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Discussion Starter · #1 ·
My brother and I own a metal fabrication and Semi tractor Truck/Trailer service and repair center. I live 3 1/2 miles from our shop. I have a large colony of Purple Martins on our farm where I live. I want to raise nucs for my own self sufficiency and possibly to sell. I doubt that raising queens and Purple Martins go too good together. I have considered putting nucs and a couple of hives at our shop. We have 2 1/2 acres there and there are a few places to tuck a hive or two, or several nucs, BUT the only good places would be fairly close to the property lines.

We have a chiropractors office on one side, residential housing on the other and government housing behind us. I don't want to interfere with the neighbors being able to mow their yards without getting stung. If I put the hives, say 20 feet from the property line and face the hives towards the center of our property, would that be a safe distance to keep peace with the neighbors?

I could put the hives and nucs on our other farm, but it is across town and wouldn't be as convenient to check.

Opinions please.
 

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The following guidelines are used in Florida and developed from years of experience and research.

The placement of honey bee colonies on non-agricultural private lands must agree to and adhere to the following stipulations:
A. When a colony is situated within 15 feet of a property line, the beekeeper must establish and maintain a flyway barrier at least 6 feet in height consisting of a solid wall, fence, dense vegetation or combination thereof that is parallel to the property line and extends beyond the colony in each direction.
B. All properties, or portions thereof, where the honey bee colonies are located must be fenced, or have an equivalent barrier to prevent access, and have a gated controlled entrance to help prevent unintended disturbance of the colonies.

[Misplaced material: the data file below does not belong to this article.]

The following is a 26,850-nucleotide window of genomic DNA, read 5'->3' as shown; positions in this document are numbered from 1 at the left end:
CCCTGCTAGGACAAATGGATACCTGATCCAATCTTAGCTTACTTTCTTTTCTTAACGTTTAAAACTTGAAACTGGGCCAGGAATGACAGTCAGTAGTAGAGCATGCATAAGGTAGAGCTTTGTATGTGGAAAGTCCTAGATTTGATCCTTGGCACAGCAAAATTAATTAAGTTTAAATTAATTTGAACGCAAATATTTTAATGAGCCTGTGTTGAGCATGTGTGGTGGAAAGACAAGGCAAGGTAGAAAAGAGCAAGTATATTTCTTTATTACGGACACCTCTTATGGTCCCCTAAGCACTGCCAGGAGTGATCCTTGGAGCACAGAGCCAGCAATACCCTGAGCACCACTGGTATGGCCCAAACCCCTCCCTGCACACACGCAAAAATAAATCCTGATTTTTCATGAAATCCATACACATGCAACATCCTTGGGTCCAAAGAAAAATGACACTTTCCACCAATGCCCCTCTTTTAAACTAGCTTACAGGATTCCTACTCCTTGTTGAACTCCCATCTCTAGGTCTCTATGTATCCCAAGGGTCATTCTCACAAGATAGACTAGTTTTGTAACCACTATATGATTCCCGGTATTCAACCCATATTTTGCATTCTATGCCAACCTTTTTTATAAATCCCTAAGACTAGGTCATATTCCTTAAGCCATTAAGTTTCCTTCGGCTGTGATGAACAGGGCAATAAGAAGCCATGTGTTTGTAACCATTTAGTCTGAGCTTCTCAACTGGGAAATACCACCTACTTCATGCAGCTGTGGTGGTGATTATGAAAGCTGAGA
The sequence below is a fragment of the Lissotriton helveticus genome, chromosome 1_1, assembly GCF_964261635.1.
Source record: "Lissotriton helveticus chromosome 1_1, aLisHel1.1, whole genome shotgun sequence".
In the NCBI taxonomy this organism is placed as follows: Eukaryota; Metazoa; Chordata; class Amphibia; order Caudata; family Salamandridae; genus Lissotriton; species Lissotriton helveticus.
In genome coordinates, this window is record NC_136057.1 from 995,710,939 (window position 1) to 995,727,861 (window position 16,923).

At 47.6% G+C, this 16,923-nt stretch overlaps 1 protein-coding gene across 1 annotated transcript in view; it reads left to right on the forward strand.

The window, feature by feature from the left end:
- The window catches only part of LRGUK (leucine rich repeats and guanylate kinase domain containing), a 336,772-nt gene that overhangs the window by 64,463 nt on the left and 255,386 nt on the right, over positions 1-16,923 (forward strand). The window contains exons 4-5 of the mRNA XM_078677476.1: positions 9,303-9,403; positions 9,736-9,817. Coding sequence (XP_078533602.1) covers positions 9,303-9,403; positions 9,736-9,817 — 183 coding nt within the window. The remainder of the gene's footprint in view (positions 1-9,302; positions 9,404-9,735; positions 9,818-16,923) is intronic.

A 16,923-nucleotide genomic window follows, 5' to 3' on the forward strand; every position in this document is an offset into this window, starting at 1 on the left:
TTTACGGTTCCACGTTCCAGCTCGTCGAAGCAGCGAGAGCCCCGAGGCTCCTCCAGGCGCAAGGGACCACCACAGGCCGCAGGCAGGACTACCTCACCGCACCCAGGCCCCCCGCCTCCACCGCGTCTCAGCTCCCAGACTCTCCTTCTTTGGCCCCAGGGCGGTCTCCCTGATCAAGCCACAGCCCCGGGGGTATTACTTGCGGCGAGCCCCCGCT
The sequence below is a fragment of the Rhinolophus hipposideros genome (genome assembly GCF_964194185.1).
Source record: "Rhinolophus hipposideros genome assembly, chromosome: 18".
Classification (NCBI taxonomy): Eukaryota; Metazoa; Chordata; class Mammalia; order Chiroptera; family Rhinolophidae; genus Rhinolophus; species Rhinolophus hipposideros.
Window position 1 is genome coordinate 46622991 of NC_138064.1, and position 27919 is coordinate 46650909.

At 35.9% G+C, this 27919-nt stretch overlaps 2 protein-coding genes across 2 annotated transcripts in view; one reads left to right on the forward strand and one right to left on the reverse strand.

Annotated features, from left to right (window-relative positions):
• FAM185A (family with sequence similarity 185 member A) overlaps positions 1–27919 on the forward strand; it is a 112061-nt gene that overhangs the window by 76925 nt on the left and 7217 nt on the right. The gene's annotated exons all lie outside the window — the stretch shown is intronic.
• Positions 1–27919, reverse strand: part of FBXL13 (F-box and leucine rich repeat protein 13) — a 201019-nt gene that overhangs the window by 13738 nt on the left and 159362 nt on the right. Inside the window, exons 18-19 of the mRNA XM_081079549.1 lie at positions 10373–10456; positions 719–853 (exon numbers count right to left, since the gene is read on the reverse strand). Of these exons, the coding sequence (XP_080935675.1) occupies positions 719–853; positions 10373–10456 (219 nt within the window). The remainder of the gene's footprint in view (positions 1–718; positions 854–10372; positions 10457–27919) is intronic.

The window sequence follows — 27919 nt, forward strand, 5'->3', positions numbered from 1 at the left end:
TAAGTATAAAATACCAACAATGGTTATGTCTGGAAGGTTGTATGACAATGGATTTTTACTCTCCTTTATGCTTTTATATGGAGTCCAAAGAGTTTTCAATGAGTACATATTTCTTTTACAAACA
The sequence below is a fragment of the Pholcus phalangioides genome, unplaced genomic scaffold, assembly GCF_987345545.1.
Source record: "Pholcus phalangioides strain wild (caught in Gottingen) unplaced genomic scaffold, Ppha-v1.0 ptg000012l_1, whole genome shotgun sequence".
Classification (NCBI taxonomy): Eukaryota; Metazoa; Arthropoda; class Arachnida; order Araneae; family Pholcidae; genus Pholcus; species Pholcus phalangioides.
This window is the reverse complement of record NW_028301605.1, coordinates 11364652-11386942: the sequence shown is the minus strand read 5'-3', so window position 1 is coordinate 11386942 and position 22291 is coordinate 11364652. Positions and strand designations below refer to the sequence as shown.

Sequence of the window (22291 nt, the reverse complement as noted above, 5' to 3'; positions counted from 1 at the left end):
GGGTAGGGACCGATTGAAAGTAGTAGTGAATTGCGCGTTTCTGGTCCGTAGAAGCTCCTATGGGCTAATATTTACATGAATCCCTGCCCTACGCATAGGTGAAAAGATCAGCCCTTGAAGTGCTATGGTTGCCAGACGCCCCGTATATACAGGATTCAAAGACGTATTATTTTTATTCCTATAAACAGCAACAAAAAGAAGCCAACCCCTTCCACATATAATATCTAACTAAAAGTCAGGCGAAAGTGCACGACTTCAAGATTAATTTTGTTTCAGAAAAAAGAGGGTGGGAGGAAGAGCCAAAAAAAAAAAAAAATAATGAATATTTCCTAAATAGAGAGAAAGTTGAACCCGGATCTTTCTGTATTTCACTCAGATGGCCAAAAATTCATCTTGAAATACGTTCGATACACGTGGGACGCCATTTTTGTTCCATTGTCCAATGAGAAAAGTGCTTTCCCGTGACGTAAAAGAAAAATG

C. No honey bee colonies may be placed on public lands including schools, parks, and other similar venues except by special permit letter issued by the Director of the Division of Plant Industry and written consent of the property owner.
2. Honey bee colony densities on non-agricultural private land are limited to the following property size to colony ratios:
A. One quarter acre or less tract size - 3 colonies. Colony numbers may be increased up to six colonies as a swarm control measure for not more than a 60 day period of time.
B. More than one-quarter acre, but less than one-half acre tract size - 6 colonies. Colony numbers may be increased up to 12 colonies as a swarm control measure for not more than a 60 day period of time.
C. More than one-half acre, but less than one acre tract size - 10 colonies. Colony numbers may
be increased up to 20 colonies as a swarm control measure for not more than a 60 day period
of time.
D. One acre up to two and a half acres - 15 colonies. Colony numbers may be increased up to 30
colonies as a swarm control measure for not more than a 60 day period of time.
E. Two and a half to five acres - 25 colonies. Colony numbers may be increased up to 50
colonies as a swarm control measure for not more than a 60 day period of time.
F. Five up to 10 acres – 50 colonies. Colony numbers may be increased up to 100 colonies as a
swarm control measure for not more than a 60 day period of time.
G. Ten or more acres – 100 colonies. The number of colonies shall be unlimited provided all
colonies are at least 150 feet from property lines.
3. Beekeepers must provide a convenient source of water on the property that is available to the bees at
all times so that the bees do not congregate at unintended water sources.
4. Beekeepers must visually inspect all honey bee colonies a minimum of once a month to assure
reasonable colony health including adequate food and colony strength. If upon inspection honey
bees appear to be overly aggressive the beekeeper shall contact their assigned apiary inspector for an
assessment.
5. Re-queen collected swarms, new colonies and maintain colonies with queens or queen cells from